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UNU-WIDER Remittances and Financial Inclusion in Development

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A teenager wears torn rubber boots in a muddy local market in Bac Ha, Viet Nam. As of 2005 figures, half the world population—more than 3 billion people–is estimated to live on less than USD 2.50 a day. Bac Ha, Viet Nam. UN Photo/Kibae Park.

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Remittances and Financial Inclusion in Development

In this paper we focus on the relationship between remittance inflows and financial inclusion in developing countries. We present single equation estimates on remittances and financial inclusion, and system estimates in which economic growth is explained by e.g., financial inclusion, and financial inclusion by, e.g., remittances inflows. These regressions clearly confirm our main hypothesis that remittances have a development impact through their effect on financial inclusion. Overall, our paper indicates the importance of studying the effects of remittances in developing countries. Remittances, in terms of size, are not only one of the main capital inflows in developing countries, often even more substantial than ODA, but they also appear to have a robust positive effect on economic growth.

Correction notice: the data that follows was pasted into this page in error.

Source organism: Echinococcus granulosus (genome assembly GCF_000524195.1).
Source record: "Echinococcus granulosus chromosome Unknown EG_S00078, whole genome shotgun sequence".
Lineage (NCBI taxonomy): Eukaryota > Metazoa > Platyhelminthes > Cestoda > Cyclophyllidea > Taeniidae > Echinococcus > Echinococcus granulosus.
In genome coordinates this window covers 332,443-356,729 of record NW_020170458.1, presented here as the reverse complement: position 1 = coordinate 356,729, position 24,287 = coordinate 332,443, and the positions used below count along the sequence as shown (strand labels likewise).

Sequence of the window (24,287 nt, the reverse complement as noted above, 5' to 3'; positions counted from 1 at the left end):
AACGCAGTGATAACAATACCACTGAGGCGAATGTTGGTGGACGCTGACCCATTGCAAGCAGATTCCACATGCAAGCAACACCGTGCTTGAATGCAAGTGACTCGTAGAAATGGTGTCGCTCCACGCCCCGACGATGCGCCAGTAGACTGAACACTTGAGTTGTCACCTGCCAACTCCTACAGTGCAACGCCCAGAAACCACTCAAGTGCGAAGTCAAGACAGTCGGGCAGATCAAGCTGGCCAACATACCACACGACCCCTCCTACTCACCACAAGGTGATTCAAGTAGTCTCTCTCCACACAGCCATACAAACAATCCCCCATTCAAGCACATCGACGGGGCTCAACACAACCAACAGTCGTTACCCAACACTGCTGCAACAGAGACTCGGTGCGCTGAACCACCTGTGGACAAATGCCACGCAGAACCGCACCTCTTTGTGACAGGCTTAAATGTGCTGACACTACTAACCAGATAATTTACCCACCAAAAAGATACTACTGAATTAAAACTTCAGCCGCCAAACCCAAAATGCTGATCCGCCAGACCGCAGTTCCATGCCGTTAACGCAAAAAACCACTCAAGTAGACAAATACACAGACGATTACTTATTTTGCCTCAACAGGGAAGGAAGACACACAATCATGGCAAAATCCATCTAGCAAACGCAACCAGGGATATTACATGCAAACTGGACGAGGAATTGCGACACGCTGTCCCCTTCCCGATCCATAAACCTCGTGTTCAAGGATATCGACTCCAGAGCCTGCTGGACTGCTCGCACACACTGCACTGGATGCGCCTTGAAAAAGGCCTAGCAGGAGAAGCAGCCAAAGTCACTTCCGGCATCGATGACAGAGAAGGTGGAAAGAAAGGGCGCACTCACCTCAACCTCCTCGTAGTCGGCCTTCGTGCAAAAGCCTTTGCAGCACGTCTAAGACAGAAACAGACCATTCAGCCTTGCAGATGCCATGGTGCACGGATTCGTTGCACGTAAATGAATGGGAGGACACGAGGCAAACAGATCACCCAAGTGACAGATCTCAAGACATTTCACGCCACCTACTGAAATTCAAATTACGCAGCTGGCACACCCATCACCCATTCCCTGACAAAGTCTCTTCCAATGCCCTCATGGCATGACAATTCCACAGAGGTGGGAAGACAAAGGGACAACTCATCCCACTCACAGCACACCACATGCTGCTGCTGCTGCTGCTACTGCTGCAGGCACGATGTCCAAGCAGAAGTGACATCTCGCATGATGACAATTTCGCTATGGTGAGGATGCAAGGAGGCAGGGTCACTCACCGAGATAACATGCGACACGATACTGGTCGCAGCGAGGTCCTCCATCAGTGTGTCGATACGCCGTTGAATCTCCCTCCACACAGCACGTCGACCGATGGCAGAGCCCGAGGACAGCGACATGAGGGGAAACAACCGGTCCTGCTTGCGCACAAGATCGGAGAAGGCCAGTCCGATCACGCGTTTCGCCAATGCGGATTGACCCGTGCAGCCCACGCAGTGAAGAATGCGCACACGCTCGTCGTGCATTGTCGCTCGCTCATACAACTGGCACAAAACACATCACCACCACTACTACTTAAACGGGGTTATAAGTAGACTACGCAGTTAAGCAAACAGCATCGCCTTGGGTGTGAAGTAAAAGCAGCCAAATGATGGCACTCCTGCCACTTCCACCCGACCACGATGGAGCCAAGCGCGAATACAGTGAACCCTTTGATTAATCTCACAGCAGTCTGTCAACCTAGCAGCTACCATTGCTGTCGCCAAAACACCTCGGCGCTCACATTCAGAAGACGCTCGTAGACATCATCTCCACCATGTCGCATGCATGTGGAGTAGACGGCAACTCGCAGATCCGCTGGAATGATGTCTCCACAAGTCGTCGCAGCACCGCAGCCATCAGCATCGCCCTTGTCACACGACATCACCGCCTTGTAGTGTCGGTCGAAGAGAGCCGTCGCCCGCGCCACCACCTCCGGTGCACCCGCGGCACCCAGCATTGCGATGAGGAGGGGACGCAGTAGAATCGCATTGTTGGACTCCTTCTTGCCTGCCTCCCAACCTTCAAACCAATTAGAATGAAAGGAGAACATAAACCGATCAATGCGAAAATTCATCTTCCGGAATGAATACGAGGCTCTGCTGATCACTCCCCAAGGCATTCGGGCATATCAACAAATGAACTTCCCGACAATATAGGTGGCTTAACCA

Publisher:
UNU-WIDER
Series:
WIDER Research Paper
Volume:
2007/49
Title:
Remittances and Financial Inclusion in Development
Authors:
Helen S. Toxopeus and Robert Lensink
Publication date:
August 2007
ISSN Web:
1810-2611
ISBN Web:
9291909947
ISBN 13 Web:
9789291909940
Copyright holder:
© UNU-WIDER
Copyright year:
2007
Keywords:
capital flows, remittances, finance
JEL:
F24, G21
Project:
Conference on 'Aid: Principles, Policies and Performance'
Sponsor:
The governments of Denmark (Royal Ministry of Foreign Affairs), Finland (Ministry for Foreign Affairs), Norway (Royal Ministry of Foreign Affairs), Sweden (Swedish International Development Cooperation Agency—Sida) and the United Kingdom (Department for International Development).
Format:
online

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